But the erotic connotations of the Wildman are perhaps the strongest, and opposed the civilized ideals of the well-trained knight, of humble adulation and worship. The wild man is interpreted as a symbol of unruly passion; the conquest of feminine virtue by masculine force of insistence, but although the knight usually saves the lady, sometimes the noble heart of the wildman is revealed by his love to the lady or the love of the lady will tame and chain the wildman - as in marriage.
Historical context
There is a presumably older tapestry (dating from the mid-15th century) woven from the same cartoon, with minor variations, in the Landesmuseum Zurich (LM 1178).
Production
Probably made in Lucerne or Basel.
Subjects depicted
Summary
In the German speaking world of the late fourteenth to fifteenth centuries the role of Wild people and fabulous beasts was one of the most favoured themes in art, poetry and pageant. Tapestry wallhangings were one colourful and prestigious medium used to depict this subject. Wildness implied everything that went against the established framework of Christian society, representing the unconfined side of man's nature, but in a liberating, romantic sense rather than evil or dark.



Wildmen, wildwomen and mythical beasts, as shown in this tapestry, imply freedom, energy, natural instincts and pleasures. Noblemen and merchants liked to see this theme represented in their houses and castles on tiles, embroideries and tapestries and even on some utensils. The subject was not confined to the German-speaking lands and in England the Green(e) man, still occasionally used as the name of a public house (pub) may be seen as one representation of this theme, although usually shown as much less wild and exotic-looking than the Wildmen of the tapestry.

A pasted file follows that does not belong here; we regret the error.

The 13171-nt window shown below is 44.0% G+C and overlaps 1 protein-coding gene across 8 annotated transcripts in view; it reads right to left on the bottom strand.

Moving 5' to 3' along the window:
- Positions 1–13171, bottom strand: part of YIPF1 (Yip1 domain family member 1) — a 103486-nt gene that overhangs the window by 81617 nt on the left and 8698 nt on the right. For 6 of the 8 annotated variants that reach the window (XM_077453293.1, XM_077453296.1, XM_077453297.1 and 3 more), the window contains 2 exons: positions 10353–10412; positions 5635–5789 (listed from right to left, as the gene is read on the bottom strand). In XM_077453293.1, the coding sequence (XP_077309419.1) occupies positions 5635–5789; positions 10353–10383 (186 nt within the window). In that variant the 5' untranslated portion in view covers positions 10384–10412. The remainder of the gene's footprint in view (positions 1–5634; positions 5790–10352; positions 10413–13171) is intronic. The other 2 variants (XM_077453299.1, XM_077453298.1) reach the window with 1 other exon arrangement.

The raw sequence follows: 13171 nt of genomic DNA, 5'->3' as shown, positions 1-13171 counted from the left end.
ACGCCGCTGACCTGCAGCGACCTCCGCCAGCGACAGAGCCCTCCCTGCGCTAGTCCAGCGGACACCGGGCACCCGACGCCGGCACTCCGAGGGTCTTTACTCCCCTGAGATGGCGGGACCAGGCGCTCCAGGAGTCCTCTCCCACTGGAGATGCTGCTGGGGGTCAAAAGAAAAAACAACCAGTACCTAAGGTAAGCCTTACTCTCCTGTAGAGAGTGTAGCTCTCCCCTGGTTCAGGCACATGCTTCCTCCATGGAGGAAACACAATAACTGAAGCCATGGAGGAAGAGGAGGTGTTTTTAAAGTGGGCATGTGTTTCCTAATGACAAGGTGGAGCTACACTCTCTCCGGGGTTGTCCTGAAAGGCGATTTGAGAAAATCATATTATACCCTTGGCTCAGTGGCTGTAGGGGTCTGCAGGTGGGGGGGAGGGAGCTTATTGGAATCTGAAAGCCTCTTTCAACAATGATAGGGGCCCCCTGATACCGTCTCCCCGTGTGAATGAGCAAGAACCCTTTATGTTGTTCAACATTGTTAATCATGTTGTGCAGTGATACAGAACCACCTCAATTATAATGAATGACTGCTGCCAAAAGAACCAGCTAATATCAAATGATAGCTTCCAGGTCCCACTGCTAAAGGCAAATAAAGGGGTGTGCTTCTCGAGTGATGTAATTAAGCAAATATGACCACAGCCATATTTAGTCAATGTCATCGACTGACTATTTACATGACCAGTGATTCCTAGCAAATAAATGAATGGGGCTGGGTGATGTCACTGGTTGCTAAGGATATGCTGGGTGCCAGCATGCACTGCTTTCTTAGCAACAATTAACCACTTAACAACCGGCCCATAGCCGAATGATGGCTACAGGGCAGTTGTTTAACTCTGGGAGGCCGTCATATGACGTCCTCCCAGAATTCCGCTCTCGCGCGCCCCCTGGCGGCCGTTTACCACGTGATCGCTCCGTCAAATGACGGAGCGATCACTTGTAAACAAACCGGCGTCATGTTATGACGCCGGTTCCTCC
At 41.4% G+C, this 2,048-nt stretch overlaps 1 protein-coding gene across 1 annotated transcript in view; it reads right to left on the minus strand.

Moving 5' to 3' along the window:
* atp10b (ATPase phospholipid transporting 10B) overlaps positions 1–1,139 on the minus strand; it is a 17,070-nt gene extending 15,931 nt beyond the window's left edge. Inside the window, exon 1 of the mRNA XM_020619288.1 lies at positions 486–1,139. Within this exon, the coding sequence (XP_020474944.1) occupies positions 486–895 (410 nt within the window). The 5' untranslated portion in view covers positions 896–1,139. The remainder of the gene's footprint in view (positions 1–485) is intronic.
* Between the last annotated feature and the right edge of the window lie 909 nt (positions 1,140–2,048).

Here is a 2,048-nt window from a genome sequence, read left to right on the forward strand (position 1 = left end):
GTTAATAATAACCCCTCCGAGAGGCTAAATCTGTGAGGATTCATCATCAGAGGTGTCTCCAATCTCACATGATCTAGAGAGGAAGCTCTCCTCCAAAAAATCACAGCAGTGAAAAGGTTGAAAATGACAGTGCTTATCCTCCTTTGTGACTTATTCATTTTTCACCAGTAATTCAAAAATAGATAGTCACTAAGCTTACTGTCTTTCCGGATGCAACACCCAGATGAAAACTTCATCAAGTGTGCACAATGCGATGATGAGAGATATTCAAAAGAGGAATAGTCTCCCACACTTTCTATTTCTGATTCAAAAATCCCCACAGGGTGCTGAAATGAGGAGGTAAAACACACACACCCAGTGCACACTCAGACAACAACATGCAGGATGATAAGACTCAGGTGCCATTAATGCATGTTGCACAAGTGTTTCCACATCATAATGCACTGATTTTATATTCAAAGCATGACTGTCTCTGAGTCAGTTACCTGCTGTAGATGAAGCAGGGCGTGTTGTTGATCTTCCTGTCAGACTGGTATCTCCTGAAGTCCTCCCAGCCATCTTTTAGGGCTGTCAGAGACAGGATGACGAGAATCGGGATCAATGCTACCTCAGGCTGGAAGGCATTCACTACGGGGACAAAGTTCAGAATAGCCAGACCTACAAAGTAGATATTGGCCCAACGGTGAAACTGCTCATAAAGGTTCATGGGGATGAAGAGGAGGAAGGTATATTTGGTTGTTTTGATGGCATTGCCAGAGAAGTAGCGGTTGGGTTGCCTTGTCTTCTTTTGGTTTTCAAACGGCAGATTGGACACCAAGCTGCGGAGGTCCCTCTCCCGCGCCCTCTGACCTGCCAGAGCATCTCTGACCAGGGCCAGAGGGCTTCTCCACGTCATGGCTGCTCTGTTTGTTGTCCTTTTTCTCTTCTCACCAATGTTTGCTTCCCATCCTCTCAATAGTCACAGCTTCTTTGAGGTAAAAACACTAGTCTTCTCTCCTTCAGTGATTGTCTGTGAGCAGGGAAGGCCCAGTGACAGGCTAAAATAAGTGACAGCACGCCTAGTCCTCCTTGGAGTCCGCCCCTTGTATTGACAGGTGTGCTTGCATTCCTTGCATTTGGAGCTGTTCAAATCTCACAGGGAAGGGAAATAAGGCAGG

Bibliographic References
  • Kurth, Betty, Die deutschen Bildteppiche des Mittelalters (Wien: A. Schroll, 1926), Vol. I, p. 217; Vol. II, plate 49a and b.
  • Burckhardt, Rudolf, F., Gewirkte Bildteppiche des XV und XVI Jahrhunderts im Historischen Museum zu Basel (Leipzig: Hiersemann, 1923), p. 25
  • Bernheimer, Richard, Wild men in the Middle Ages (Cambridge: Harvard University Press, 1952).
  • Wingfield Digby, G F & Hefford, Wendy, The tapestry collection: medieval and renaissance, (London: Victoria and Albert Museum, H.M.S.O., 1980), pp. 22-23, pls. 19A-B.
  • Rapp Buri, A. & Stucky, M., Zahm und Wild: kleiner Katalog zur Ausstellung Basler und Strassburger Bildteppiche des 15. Jahrhunderts, (Basel: Historisches Museum Basel, 1990), pp. 275-276, pl. 75.
Collection
Accession Number
T.117-1937

About this object record

Explore the Collections contains over a million catalogue records, and over half a million images. It is a working database that includes information compiled over the life of the museum. Some of our records may contain offensive and discriminatory language, or reflect outdated ideas, practice and analysis. We are committed to addressing these issues, and to review and update our records accordingly.

You can write to us to suggest improvements to the record.

Suggest Feedback

record createdJune 2, 2004
Record URL